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Lightyear's Angus MacLane And Galyn Susman On LGBTQ Representation And Nostalgia - Exclusive Interview

Dial back to 1995. You've just met this animated kid Andy, and his toy named Buzz Lightyear. Over 20 years later, director and screenwriter Angus MacLane and producer Galyn Susman are bringing fans Andy's favorite film, "Lightyear." 

While Angus MacLane didn't direct the original "Toy Story" films, he helmed two of the franchise's short films, "Toy Story Toons: Small Fry" and "Toy Story of Terror," on top of co-directing "Finding Dory." However, the shorts weren't MacLane's first dalliance in the "Toy Story" universe. He also worked as an animator on the second and third installments of the "Toy Story" films — along with other projects like "A Bug's Life," " Finding Nemo," "The Incredibles," "Up," and "Monsters Inc." He was even the directing animator on "WALL-E." 

Like MacLane, producer Galyn Susman has had a heavy hand in the "Toy Story" universe from the very beginning. In addition to being a lighting supervisor on the OG film, Susman went on to become the supervising technical director on "Toy Story 2." She also produced both of MacLane's "Toy Story" shorts before going on to produce "Toy Story 4." Suffice to say, this duo has worked on a slew of projects together, "Toy Story" and otherwise, and they're bringing the magic back with "Lightyear." 

During an exclusive interview with Looper, Angus MacLane and Galyn Susman discussed the depth that Chris Evans brings to Buzz, how they went about casting the film's stars, and what went into the movie's lesbian representation. They also dove into the nostalgia of "Toy Story" and the movie's theme of time, along with some nods to the '80s and '90s.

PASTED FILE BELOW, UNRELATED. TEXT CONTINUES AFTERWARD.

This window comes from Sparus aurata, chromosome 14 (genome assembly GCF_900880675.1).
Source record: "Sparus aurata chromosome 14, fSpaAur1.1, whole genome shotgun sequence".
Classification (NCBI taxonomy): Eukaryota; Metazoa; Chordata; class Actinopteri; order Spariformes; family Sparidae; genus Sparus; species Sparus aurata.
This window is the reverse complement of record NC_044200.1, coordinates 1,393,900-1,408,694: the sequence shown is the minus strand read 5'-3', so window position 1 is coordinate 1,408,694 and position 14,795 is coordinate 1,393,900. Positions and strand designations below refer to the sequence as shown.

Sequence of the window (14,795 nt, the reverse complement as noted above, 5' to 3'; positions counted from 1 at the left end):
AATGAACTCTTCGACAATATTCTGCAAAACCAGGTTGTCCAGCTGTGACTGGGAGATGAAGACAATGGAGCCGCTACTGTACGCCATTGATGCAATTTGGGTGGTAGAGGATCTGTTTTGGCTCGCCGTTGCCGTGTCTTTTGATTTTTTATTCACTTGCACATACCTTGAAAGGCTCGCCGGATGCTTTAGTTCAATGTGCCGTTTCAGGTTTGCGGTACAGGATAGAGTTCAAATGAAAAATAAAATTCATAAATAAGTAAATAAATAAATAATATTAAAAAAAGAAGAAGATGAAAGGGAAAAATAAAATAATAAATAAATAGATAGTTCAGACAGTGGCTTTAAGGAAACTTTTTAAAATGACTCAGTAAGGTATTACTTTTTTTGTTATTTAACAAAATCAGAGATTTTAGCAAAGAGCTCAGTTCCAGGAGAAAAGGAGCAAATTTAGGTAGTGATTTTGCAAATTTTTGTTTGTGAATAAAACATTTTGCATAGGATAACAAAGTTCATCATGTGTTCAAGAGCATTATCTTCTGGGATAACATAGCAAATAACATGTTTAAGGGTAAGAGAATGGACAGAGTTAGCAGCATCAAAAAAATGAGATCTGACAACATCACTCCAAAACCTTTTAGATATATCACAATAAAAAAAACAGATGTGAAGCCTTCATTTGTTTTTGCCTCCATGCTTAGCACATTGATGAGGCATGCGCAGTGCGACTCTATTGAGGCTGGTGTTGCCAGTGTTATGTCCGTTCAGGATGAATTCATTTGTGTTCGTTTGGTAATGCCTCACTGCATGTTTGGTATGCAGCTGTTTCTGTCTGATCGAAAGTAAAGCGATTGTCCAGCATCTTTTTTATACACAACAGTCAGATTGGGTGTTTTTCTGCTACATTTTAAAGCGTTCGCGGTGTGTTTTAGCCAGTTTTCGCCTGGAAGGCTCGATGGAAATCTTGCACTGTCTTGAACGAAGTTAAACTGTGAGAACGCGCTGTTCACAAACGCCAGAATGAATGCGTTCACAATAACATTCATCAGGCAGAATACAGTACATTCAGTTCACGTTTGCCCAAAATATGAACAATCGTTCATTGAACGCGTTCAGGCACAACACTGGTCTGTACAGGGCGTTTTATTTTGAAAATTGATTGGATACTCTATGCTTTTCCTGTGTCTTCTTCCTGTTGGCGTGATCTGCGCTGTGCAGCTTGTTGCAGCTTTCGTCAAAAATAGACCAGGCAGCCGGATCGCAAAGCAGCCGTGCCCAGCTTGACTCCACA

Chris Evans' endless depth

What was it like developing this alternate version of Buzz with Chris Evans, and how do you think he made the character less two-dimensional than a toy?

Angus MacLane: We originally thought of Chris for the role because [we] wanted to change the character from a side character, a comic relief, to the protagonist. In doing so, we were going to have to expand and make the character a bit deeper, but we wanted to not lose the comedic roots.

[Chris'] performance style allows for a character that has a lot of depth to it and a lot of comedy while not undercutting the drama through the comedy. He has a way to be self-deprecating and very funny, as you saw, as Captain America and the other roles that he's done.

He influenced it in a lot of ways, and then we would try things out and see what worked best for his particular take on the character. A lot of it is expanding the character and capitalizing on his acting talents.

Pixar's first onscreen lesbian kiss

Lightyear has some wonderful LGBTQ+ representation. What has it been like to put forth some of the first substantial lesbian representation in an animated film, and what did some of those early conversations look like when you were planning those details?

Galyn Susman: We pride ourselves [on] research, right? Go to NASA to get into the real nitty-gritty of what [that experience is like.] Same thing [here]. Meeting with a group of people within the LGBTQ community to have conversations [like] 'What should this character look like? What are the hallmarks of authentic representation? How do we do this in a way that feels like you can own this character like you are going to see yourself on screen?'